Option 4: Introducing prescribed minimum housing standards to ensure Queensland rental properties (including moveable dwellings and rooming accommodation) are safe, secure and functional.

    Option 5: Prescribe minimum housing standards for rental accommodation supported by enhanced repair and maintenance provisions (combination of options 3 and 4). Strengthened repairs and maintenance obligations with more effective compliance and enforcement mechanisms would support and complement implementation of prescribed minimum housing standards for rental properties. Option 5 would require a staged implementation and education program to raise awareness of the prescribed minimum housing standards, repairs and maintenance and compliance and enforcement arrangements.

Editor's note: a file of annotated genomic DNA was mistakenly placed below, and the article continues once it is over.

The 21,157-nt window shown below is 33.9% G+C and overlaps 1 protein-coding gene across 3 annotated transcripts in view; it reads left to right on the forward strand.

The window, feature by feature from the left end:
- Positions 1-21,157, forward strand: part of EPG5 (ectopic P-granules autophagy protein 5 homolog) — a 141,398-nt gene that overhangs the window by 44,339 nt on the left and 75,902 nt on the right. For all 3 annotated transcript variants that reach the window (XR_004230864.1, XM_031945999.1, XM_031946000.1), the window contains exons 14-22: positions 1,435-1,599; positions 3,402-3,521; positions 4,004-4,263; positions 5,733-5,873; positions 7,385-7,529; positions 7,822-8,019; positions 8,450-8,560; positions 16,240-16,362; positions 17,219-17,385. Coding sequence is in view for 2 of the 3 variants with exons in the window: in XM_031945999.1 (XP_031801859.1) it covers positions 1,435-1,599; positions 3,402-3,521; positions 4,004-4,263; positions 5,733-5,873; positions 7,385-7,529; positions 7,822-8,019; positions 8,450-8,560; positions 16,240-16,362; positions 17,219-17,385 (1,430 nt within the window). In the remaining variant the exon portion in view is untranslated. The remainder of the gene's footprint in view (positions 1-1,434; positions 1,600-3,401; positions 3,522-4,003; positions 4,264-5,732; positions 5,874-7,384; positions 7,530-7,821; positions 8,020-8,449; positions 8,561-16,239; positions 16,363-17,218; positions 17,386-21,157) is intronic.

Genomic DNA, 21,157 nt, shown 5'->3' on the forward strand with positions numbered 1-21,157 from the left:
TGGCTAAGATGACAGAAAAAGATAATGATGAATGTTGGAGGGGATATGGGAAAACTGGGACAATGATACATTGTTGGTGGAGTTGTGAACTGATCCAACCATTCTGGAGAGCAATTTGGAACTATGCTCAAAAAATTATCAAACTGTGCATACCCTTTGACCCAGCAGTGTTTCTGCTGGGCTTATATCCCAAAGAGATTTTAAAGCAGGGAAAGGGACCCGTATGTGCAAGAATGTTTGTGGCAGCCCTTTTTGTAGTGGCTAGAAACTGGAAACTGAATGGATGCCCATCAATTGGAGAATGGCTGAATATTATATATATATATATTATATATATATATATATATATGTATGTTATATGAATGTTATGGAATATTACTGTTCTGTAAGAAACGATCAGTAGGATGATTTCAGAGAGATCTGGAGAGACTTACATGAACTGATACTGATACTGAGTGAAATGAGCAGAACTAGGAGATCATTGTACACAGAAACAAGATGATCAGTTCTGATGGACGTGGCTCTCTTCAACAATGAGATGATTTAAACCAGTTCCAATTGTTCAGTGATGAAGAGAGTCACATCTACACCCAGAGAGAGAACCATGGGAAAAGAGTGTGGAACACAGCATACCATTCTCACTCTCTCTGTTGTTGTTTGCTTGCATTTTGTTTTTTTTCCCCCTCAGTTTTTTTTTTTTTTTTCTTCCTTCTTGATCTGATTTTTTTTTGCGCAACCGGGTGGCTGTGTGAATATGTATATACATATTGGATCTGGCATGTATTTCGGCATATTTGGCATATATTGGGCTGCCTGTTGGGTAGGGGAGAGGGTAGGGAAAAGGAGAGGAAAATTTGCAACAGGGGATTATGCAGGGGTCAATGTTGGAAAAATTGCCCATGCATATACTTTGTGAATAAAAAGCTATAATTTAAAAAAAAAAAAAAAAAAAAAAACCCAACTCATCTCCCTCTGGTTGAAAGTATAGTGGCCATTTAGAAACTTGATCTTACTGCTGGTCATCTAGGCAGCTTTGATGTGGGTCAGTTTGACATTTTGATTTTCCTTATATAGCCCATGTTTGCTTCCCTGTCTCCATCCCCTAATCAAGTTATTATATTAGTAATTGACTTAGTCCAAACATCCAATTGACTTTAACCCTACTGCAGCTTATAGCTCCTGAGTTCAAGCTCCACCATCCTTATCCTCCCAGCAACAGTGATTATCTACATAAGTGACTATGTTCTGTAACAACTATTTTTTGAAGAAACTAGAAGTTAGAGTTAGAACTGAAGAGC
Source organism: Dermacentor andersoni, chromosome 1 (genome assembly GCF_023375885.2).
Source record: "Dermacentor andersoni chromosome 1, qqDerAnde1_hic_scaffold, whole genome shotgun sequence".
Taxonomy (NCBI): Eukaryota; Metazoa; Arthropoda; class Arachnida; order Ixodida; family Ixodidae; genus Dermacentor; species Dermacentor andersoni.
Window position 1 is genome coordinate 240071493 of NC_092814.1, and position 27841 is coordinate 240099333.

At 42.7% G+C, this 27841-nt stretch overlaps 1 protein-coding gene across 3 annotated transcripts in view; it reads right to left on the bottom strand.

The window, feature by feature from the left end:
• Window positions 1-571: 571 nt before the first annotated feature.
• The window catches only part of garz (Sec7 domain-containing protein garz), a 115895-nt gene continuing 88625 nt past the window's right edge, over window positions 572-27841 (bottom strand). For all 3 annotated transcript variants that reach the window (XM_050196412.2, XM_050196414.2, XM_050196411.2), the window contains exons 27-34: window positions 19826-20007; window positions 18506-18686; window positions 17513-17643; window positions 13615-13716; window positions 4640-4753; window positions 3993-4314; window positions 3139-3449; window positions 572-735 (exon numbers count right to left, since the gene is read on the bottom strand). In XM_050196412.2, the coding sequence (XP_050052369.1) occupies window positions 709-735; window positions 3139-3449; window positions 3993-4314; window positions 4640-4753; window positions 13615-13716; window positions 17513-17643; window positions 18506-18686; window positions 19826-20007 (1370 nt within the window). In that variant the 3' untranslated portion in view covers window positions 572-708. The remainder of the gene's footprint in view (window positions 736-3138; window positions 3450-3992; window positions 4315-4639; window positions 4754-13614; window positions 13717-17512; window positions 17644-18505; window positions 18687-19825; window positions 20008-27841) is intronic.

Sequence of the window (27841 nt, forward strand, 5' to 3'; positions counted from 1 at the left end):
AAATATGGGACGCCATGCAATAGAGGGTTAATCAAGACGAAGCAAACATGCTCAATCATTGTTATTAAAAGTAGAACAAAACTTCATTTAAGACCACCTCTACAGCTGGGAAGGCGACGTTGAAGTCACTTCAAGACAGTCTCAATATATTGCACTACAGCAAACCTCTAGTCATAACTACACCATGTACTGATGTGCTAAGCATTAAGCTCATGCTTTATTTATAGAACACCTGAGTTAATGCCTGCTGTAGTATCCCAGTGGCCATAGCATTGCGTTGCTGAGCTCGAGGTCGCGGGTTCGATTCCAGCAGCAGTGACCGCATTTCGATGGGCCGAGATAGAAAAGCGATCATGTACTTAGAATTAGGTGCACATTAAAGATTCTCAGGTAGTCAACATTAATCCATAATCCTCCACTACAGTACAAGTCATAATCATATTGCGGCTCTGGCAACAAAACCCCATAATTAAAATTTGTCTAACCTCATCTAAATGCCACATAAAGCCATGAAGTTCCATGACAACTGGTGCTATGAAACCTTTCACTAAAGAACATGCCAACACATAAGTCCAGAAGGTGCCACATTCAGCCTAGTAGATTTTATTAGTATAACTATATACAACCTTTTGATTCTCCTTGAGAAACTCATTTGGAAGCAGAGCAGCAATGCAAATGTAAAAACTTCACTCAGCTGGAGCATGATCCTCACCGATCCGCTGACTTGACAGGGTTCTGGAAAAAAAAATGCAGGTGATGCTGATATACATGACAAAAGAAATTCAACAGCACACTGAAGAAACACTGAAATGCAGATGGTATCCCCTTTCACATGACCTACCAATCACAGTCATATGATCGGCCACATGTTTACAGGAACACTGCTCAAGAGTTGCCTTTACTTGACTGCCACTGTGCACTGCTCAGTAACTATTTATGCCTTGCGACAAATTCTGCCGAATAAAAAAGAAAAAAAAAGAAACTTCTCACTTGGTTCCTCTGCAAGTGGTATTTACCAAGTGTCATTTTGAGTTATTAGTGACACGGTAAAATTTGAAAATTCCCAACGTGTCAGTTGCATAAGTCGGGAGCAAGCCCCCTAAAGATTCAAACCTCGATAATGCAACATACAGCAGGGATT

The costs and benefits of each option were analysed for several groups that may be impacted by the proposed reforms, including tenants, property owners and property managers.


    The recommended option

    Option 5: Introducing Minimum Housing Standards for Safety, Security and Functionality Combined with Enhanced Repairs and Maintenance Provisions. This option is recommended based on the analysis of the net benefits.

    We strongly advise that you read the C-RIS module on Rental housing quality and minimum housing standards before answering the following questions. This module can be found here: Minimum housing standards.


    Take Survey